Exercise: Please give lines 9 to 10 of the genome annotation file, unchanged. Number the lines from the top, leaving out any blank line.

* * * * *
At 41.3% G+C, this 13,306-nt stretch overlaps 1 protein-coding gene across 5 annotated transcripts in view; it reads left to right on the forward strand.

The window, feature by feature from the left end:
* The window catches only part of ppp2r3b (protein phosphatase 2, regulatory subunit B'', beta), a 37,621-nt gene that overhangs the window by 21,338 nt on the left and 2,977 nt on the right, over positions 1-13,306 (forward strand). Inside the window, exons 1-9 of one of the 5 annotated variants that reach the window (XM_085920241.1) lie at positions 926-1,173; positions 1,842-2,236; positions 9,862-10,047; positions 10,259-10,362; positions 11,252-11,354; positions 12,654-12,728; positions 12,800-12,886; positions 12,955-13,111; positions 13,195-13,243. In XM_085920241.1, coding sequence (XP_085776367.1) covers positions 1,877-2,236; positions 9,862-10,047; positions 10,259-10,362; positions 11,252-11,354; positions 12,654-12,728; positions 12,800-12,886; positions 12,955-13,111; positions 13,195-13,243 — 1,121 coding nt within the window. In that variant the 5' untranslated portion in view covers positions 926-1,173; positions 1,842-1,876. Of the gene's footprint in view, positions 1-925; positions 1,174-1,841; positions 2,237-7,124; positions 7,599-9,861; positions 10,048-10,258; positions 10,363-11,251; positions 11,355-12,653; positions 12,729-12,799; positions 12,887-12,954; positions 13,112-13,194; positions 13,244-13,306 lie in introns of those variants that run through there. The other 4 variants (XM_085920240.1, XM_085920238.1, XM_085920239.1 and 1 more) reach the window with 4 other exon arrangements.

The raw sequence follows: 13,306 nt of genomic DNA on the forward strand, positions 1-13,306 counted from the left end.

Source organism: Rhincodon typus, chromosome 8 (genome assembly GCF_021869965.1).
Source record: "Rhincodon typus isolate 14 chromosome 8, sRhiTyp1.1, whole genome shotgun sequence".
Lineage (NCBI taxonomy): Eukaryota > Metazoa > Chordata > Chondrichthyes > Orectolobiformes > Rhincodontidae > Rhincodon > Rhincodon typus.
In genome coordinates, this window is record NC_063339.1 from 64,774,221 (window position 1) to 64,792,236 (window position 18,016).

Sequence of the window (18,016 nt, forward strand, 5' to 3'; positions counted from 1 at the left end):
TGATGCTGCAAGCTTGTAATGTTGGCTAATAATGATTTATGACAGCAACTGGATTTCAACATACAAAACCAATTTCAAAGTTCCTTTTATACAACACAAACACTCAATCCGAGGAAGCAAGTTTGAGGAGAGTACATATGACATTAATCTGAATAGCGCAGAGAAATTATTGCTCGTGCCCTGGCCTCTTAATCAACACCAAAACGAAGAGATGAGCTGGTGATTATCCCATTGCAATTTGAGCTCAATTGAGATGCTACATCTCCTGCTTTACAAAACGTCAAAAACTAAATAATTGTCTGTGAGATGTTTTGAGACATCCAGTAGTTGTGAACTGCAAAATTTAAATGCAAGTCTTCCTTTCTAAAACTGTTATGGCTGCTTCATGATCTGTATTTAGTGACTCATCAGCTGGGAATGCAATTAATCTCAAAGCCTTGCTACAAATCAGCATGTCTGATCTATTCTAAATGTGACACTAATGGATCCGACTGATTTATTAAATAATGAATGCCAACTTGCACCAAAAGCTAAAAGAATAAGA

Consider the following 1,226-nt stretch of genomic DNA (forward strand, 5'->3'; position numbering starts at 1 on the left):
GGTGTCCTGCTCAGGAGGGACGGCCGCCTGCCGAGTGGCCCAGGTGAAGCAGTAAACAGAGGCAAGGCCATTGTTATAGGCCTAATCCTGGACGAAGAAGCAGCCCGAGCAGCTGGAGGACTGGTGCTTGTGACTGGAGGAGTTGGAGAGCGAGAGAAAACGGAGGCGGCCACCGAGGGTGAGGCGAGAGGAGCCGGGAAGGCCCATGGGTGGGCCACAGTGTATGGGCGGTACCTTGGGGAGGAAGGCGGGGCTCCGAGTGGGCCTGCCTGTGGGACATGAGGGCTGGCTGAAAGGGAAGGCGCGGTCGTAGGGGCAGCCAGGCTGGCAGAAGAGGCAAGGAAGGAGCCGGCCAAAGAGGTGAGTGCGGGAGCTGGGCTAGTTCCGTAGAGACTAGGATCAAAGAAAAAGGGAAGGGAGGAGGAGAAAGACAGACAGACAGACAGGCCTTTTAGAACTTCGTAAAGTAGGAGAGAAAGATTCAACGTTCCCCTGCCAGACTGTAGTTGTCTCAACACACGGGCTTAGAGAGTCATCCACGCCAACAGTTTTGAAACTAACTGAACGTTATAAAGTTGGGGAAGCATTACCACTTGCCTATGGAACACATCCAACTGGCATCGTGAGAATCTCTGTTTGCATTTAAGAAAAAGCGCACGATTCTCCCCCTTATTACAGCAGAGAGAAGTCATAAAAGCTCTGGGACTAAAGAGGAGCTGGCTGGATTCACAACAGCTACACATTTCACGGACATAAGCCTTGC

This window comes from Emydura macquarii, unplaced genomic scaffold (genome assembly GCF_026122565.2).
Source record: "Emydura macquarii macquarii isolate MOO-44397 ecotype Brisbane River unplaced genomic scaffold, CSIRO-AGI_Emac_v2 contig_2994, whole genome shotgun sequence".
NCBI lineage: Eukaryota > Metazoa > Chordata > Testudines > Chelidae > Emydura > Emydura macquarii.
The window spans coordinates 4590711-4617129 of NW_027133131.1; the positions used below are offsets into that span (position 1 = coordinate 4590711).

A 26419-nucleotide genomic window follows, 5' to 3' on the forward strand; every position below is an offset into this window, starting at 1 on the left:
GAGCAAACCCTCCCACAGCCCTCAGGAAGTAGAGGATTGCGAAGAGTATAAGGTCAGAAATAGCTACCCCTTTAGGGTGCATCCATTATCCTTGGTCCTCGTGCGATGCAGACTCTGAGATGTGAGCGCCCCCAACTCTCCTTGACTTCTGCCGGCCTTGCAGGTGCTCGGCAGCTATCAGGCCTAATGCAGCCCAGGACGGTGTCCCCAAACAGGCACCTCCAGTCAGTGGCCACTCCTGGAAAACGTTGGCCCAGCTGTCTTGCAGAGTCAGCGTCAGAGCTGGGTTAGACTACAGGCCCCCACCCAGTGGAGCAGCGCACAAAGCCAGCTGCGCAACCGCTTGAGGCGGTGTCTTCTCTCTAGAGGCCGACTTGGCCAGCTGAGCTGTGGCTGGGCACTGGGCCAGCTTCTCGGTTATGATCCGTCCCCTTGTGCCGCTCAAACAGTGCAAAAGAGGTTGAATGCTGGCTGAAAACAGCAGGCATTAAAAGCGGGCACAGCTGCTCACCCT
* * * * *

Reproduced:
Sequence of the window (18,016 nt, forward strand, 5' to 3'; positions counted from 1 at the left end):
TGATGCTGCAAGCTTGTAATGTTGGCTAATAATGATTTATGACAGCAACTGGATTTCAACATACAAAACCAATTTCAAAGTTCCTTTTATACAACACAAACACTCAATCCGAGGAAGCAAGTTTGAGGAGAGTACATATGACATTAATCTGAATAGCGCAGAGAAATTATTGCTCGTGCCCTGGCCTCTTAATCAACACCAAAACGAAGAGATGAGCTGGTGATTATCCCATTGCAATTTGAGCTCAATTGAGATGCTACATCTCCTGCTTTACAAAACGTCAAAAACTAAATAATTGTCTGTGAGATGTTTTGAGACATCCAGTAGTTGTGAACTGCAAAATTTAAATGCAAGTCTTCCTTTCTAAAACTGTTATGGCTGCTTCATGATCTGTATTTAGTGACTCATCAGCTGGGAATGCAATTAATCTCAAAGCCTTGCTACAAATCAGCATGTCTGATCTATTCTAAATGTGACACTAATGGATCCGACTGATTTATTAAATAATGAATGCCAACTTGCACCAAAAGCTAAAAGAATAAGA